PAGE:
Michael Nilon's Elongated Journey to Arcadian

Michael Nilon's Elongated Journey to Arcadian

Arcadian might mark Michael Nilon’s first sole credit as a screenwriter, but he’s been involved in the development and production of hundreds of other movies.

For decades, Nilon worked as a talent agent before then becoming a manager. Nilon is the partner and owner of Stride Management, while he’s also the manager of Emile Hirsch, Emily Tosta, Cara Jade Myers, Mike O’Malley, and Nicolas Cage.

But over the last decade, Nilon has turned his attention to more creative cinematic endeavors. He’s produced nearly half-a-dozen films and even devised the story for Jason Momoa’s 2018 action thriller, Brazen.

During the pandemic, Nilon dreamed up the story for Arcadian. As the single father to two twin sons, he was directly inspired to scribe the action horror film about a dad and his pair of teenage boys trying to survive in a post-apocalyptic world. He showed the script to Cage, who was immediately impressed and wanted to star.

But while Arcadian’s journey from script to screen might have been relatively simply, Nilon’s path to screenwriting has been anything but. He told me—and Pipeline Artists—about starting out as a news anchor, his burning desire to become a screenwriter, and why talent agents and managers are shocked that he made the transition.

Gregory Wakeman: You’re originally from Philadelphia, talk to me about becoming interested in films there.

Michael Nilon: I went to school in Philadelphia—Swarthmore College. I was an English major, which everybody said was worthless at the time. But it turned out to be a good thing for me. I didn't really know what I wanted to do after college, but I got a job working as a sportscaster, of all things, in Anchorage, Alaska. That was really my first job out of college. It was a lot of fun. I'm a sports fan. But I didn’t want to be a sports journalist. Because that takes it a little too seriously.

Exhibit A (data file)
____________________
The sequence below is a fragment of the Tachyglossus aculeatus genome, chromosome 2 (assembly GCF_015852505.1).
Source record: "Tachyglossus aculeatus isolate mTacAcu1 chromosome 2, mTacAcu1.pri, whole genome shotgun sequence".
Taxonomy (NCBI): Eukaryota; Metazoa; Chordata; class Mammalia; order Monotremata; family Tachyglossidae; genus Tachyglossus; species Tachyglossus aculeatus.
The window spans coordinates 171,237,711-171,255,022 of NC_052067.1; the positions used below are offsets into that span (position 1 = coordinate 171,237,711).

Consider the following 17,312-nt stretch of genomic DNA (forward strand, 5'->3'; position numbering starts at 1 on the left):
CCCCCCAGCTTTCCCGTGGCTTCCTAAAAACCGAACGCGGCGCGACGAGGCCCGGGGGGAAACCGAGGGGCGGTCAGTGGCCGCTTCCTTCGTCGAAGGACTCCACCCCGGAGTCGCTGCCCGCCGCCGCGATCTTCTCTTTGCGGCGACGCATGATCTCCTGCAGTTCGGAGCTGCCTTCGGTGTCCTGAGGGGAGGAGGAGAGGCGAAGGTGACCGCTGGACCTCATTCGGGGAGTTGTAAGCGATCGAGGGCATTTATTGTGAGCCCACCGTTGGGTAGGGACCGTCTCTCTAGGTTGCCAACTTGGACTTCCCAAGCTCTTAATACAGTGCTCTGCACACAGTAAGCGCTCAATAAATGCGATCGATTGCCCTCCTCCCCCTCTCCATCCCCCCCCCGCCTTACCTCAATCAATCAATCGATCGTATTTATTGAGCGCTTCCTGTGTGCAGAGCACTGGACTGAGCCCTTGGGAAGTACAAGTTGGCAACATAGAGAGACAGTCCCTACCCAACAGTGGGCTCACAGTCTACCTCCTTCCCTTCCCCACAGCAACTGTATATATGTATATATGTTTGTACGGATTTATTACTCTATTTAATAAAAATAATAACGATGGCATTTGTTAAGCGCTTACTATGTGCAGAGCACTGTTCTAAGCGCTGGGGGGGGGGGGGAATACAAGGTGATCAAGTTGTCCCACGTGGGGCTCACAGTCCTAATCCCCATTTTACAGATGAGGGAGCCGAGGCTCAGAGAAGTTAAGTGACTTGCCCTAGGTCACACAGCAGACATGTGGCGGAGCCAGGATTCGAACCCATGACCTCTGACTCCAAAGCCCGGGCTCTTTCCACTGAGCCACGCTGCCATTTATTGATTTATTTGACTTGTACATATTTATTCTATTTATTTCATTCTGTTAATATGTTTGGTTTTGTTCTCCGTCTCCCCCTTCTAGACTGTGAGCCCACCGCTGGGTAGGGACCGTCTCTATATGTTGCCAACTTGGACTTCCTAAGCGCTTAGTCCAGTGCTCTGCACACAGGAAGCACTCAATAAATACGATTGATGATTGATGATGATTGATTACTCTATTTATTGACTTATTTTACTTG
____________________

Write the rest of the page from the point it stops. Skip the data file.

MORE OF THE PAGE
So, I went back to school for radio, television, and film at Syracuse. Then somebody said, ‘You should start reading the trades,’ like Variety, Hollywood Reporter. I just started reading all of them. Then there was a trip that was sponsored by the school out to Los Angeles. I knew I really wanted to live out here. I moved out after grad school. I got a job as an agent at CAA. I was there 18 years. Then I segued into being a manager. One of the reasons I wanted to be a manager was that I wanted to have the opportunity to be a little bit more creative.

That was a very good call.

It turned out well.

How old were you when you moved out to L.A.?


What made you want to become a talent agent?

I was really trying to be in the thick of things. I knew the Creative Artists Agency was a big company with a lot of reach. I really liked being an agent. It was a fun job. It was creative. You help to package a lot of movies and make things happen. You participate in great careers. It was really fun. But as I got a little bit older, I wanted to write more. I'd visit sets. I’d watch. I'd think, ‘I could that.’ I saw the evolution of my career. I wanted to become more of a creative person. A producer. A writer.

How old were you when you decided to make that transition?

I became a manager when I was 43. The first movie I really produced was The Trust. That's actually the first movie that Nic (Cage) did with Ben Brewer (Arcadian’s director). That was a very difficult process. It was just a tough movie. But it was very fulfilling and very rewarding. It wasn't really until my mid 40s that I started to do stuff that I would consider more creative.

Media has a fascination with younger creatives, you know, "30 under 30" lists etc. Do you think that’s changed in recent years?

I think so. I hope so. I think that if you can do it, you should do it. You shouldn't limit yourself. It's an odd thing to say. But I don't know if I could have written anything at that age. I didn't have the patience. I think I needed to read all those scripts to kind of have a better sense of what I felt was working and what wasn't working.

Were you always a horror fan?

I like all movies. I definitely like horror movies. I don't like them more than any other genre of film. But I always like a well-executed horror film. I'm very impressed when someone can write a good horror film. I think it's difficult to do.

Where did the idea for Arcadian come from?